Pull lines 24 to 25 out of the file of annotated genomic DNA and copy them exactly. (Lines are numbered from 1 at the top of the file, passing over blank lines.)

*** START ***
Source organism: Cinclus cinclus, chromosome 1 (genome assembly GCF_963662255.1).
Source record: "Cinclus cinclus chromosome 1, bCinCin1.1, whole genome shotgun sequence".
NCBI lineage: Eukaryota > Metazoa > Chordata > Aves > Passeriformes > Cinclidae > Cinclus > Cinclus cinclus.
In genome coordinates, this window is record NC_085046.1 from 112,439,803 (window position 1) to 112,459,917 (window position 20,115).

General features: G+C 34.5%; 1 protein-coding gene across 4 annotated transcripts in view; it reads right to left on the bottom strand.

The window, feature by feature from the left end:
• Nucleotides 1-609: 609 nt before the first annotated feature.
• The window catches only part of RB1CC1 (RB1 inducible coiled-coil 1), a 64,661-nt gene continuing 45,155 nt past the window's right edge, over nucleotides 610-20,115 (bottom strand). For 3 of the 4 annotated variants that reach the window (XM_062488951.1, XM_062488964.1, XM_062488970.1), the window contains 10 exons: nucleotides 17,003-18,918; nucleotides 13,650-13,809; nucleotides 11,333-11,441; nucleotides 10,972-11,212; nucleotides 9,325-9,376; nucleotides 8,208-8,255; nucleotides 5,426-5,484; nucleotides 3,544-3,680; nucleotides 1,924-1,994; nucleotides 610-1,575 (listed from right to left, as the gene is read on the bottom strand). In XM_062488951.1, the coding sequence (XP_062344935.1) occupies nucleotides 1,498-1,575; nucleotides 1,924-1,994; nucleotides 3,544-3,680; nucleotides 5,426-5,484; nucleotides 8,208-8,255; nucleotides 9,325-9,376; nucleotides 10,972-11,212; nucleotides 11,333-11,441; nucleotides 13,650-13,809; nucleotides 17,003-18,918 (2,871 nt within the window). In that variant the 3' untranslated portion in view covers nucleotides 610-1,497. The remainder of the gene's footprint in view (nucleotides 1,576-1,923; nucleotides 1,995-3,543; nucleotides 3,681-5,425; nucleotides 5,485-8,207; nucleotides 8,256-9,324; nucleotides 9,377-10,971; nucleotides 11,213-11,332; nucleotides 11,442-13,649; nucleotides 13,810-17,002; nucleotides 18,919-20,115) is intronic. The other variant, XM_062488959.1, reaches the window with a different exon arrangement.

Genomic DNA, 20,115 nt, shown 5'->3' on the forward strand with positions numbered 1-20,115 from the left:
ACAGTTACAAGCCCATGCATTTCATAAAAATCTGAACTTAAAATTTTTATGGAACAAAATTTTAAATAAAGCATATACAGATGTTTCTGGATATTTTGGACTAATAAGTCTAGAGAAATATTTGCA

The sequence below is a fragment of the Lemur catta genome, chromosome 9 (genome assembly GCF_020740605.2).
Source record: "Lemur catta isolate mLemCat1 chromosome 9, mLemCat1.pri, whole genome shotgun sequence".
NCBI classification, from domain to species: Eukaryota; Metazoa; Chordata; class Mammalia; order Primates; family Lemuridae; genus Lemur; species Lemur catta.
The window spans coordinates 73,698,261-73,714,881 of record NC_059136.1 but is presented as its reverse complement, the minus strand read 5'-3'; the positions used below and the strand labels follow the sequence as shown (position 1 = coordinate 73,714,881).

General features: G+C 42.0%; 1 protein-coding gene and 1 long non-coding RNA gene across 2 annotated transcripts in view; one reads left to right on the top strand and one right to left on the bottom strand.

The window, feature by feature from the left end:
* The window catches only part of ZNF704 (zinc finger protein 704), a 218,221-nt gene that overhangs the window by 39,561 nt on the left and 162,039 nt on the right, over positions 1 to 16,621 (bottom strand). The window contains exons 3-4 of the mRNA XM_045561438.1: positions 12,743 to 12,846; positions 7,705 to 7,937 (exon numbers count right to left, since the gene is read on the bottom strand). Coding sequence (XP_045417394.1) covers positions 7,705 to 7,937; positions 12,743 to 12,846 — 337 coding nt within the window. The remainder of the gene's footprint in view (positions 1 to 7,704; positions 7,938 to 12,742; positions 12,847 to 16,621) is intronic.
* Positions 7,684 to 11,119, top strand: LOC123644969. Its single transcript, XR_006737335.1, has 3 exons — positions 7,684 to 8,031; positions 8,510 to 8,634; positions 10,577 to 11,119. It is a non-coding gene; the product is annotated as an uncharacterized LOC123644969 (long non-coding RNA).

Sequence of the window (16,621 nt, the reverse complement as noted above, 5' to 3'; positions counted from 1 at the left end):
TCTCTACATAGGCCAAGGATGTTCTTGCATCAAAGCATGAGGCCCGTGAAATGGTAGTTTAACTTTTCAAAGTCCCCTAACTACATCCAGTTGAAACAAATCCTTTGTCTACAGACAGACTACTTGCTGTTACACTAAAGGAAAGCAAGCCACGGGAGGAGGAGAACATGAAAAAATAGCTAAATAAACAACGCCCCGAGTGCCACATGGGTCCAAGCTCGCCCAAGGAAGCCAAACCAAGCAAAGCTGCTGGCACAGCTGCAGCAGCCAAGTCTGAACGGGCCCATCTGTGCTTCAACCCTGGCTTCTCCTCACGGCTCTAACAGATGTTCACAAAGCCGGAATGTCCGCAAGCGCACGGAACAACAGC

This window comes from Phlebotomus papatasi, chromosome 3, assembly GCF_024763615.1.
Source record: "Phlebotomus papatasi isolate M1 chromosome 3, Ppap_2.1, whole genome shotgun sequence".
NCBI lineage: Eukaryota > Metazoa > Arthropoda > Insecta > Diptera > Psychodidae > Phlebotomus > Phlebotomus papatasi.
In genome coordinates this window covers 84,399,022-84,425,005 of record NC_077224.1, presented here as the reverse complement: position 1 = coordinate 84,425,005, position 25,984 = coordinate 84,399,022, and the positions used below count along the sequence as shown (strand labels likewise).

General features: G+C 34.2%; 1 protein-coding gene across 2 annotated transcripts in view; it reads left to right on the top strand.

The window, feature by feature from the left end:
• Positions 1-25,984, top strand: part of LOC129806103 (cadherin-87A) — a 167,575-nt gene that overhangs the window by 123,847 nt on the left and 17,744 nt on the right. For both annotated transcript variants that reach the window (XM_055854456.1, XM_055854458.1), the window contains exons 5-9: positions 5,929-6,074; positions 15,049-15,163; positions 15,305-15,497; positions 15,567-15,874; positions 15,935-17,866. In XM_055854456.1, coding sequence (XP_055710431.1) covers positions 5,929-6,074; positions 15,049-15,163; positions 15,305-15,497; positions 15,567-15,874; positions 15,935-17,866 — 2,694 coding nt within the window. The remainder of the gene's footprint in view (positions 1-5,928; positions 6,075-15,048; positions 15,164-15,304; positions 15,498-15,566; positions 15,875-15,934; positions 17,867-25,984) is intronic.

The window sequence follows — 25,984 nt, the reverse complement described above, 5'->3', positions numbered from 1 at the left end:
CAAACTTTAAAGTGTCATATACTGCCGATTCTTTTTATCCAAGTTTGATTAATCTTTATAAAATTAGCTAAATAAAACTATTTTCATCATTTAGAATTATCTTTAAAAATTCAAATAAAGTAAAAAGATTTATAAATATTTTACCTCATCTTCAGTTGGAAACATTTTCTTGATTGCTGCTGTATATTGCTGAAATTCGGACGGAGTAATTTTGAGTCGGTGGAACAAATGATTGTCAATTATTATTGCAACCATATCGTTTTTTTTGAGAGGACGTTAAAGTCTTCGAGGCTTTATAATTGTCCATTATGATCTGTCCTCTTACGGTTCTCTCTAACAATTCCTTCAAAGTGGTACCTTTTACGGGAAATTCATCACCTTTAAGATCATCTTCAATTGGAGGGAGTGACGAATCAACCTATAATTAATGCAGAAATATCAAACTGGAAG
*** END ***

In genome coordinates this window covers 84,399,022-84,425,005 of record NC_077224.1, presented here as the reverse complement: position 1 = coordinate 84,425,005, position 25,984 = coordinate 84,399,022, and the positions used below count along the sequence as shown (strand labels likewise).

General features: G+C 34.2%; 1 protein-coding gene across 2 annotated transcripts in view; it reads left to right on the top strand.